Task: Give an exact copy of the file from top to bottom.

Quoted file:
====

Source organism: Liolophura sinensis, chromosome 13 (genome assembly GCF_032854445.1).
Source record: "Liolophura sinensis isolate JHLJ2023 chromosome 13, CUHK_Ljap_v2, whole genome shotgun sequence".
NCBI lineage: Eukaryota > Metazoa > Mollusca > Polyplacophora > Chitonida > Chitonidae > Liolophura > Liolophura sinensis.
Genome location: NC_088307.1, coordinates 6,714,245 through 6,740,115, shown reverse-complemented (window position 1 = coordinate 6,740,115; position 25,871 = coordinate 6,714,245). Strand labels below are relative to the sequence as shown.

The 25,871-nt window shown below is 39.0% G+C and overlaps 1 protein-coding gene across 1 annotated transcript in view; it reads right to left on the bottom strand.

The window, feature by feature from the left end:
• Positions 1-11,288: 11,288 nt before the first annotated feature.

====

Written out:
Source organism: Liolophura sinensis, chromosome 13 (genome assembly GCF_032854445.1).
Source record: "Liolophura sinensis isolate JHLJ2023 chromosome 13, CUHK_Ljap_v2, whole genome shotgun sequence".
NCBI lineage: Eukaryota > Metazoa > Mollusca > Polyplacophora > Chitonida > Chitonidae > Liolophura > Liolophura sinensis.
Genome location: NC_088307.1, coordinates 6,714,245 through 6,740,115, shown reverse-complemented (window position 1 = coordinate 6,740,115; position 25,871 = coordinate 6,714,245). Strand labels below are relative to the sequence as shown.

The 25,871-nt window shown below is 39.0% G+C and overlaps 1 protein-coding gene across 1 annotated transcript in view; it reads right to left on the bottom strand.

The window, feature by feature from the left end:
• Positions 1-11,288: 11,288 nt before the first annotated feature.